The company’s 24/7 hours of operation was also a key factor, as Eastern Plant Hire transported the materials using tandem tippers and truck and dog combinations.

“One of the key things with these rail projects is they have a defined start and end time and anything that goes over that incurs a significant cost to the contractor,” Thom explains.

“Rain, hail or shine, Repurpose It was required to keep their site open and operable to ensure they were able to receive materials, which provides a level of security for us and the project as well.”

Thom says one of the main challenges was the fact that Repurpose It was receiving spoil from multiple projects with a variety of head contractors, creating possible confusion about what was sent and from who.

In order to distinguish contaminants from non-contaminants, a series of specifications were developed with materials photographed by material type.

Repurpose It’s weighbridge staff were trained to follow the agreed specification to ensure materials were logged before disposal.

Thom says alignment with the specifications was crucial, as multiple loading locations throughout the project meant a variety of materials with varying contaminant levels at any one time were reaching the weighbridge. He says this meant ensuring clarity between Repurpose It, Eastern Plant Hire and its clients and team on site, ensuring stakeholders knew the difference between sending out a clean load and one mixed with waste.

Eastern Plant Hire also ensured any materials that were transported aligned with environment protection authority guidelines, with clean fill reports and soil documentation developed by its clients.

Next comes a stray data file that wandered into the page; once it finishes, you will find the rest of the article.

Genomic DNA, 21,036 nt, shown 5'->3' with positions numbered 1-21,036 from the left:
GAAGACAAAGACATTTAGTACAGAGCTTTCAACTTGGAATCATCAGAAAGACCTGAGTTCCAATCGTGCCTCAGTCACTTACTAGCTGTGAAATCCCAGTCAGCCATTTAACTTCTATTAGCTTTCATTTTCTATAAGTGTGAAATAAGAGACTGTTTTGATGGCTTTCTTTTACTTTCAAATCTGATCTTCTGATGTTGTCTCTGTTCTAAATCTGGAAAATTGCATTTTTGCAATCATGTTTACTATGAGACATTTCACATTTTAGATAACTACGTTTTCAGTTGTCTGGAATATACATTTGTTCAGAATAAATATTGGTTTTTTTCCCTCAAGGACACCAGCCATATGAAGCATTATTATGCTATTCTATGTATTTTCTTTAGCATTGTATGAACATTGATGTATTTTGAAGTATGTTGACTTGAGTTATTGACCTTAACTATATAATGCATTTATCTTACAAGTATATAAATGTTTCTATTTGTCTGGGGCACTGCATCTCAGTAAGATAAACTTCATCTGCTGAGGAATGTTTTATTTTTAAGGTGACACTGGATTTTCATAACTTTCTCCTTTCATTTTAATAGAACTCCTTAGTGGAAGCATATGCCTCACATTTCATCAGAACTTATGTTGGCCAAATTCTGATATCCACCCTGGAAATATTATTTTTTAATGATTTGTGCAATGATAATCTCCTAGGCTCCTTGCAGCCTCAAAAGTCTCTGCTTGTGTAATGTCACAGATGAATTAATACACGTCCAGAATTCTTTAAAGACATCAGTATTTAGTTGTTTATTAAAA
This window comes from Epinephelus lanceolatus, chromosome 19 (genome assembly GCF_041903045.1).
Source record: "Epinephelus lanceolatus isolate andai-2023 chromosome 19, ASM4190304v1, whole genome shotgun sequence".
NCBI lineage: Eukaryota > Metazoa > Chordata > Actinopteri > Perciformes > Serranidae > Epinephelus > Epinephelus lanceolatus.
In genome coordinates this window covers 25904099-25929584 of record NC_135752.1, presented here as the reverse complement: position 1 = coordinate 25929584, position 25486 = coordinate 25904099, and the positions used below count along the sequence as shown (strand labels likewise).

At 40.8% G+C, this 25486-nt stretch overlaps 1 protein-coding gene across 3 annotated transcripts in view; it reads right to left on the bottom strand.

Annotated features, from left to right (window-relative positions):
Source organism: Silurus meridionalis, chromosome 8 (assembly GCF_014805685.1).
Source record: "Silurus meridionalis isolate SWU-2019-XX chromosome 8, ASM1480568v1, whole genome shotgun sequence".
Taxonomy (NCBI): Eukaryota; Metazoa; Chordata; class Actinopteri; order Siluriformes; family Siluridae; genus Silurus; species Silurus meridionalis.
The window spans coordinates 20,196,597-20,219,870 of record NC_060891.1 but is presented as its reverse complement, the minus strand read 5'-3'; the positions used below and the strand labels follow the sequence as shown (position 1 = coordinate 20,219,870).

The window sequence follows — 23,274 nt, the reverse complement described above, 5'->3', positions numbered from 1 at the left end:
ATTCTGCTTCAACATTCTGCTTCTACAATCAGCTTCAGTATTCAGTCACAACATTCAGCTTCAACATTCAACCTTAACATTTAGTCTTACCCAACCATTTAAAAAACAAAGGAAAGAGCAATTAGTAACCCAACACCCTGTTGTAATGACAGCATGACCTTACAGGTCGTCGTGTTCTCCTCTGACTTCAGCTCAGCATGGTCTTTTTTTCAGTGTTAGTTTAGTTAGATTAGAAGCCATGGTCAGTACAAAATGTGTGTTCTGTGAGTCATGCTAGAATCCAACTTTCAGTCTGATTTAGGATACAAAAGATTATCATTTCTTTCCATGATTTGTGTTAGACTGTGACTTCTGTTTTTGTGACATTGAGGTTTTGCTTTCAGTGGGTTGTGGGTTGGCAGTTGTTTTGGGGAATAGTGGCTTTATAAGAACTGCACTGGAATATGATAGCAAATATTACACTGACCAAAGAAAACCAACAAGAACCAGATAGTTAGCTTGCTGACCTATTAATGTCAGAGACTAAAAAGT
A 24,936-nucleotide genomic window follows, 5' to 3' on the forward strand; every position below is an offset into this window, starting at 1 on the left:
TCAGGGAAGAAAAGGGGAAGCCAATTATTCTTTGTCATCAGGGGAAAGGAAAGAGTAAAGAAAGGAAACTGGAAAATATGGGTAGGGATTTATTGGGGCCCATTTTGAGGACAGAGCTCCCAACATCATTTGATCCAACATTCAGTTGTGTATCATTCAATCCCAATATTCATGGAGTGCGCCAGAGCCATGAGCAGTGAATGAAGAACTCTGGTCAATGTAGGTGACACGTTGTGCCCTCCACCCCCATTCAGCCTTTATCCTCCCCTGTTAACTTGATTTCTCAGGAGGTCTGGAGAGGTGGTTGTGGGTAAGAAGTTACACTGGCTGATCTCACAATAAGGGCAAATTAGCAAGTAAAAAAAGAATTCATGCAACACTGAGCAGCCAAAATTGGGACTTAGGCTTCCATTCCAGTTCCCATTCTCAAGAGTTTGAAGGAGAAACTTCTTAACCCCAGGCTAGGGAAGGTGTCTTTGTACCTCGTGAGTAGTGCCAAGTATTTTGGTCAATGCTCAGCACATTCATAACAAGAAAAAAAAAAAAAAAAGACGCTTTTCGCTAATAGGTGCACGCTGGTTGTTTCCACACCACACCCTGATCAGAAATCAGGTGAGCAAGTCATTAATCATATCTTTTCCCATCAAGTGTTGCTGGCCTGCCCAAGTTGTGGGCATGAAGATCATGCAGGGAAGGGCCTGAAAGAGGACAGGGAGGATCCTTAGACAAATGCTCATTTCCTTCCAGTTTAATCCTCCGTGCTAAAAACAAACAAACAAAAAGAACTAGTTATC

Thom says photographic evidence of each load also ensured accountability for trucks that were documented as clean loads, but needed to be billed as mixed fill.

For example, there were two different grades of rail ballast, including clean ballast sent off for reuse and contaminated ballast. Clean ballast did not have any debris from the rail line, such as steel, sleepers, reinforcement and pipes.

The contaminated ballast remains at Repurpose It’s Epping site, where it will be scrubbed and cleaned in the company’s construction and demolition washing plant, slated for completion in November.

Once the materials are clean, they will be sent out to other level crossing removal projects later this year.

Green waste and vegetation have been converted to mulch, with some of the top soil and mud stone recovered and to be used on other construction projects. The excavated rock will be crushed and reused in aggregate and road base for other major construction projects.

Level crossing removal and major rail occupations typically involve removing large quantities of track and ballast at the front end of the 44-day, 24-hour construction period.

Damien Bergstrum, North East Program Alliance Senior Project Engineer, says it was a significant benefit to be able to recover the materials and return them back to the market.

“The main thing for us was to have 24-hour access to tips so we can get rid of the materials as quickly as possible and Repurpose It was certainly able to keep up with the volume,” Damien says.

“Their availability to work with us and Eastern Plant Hire and manage the backend of the tip site has led to a smooth service.”

Damien says having stakeholders engage with companies like Repurpose It early in the process is important for future level crossing projects, as this well help boost the resource recovery of materials generated on site.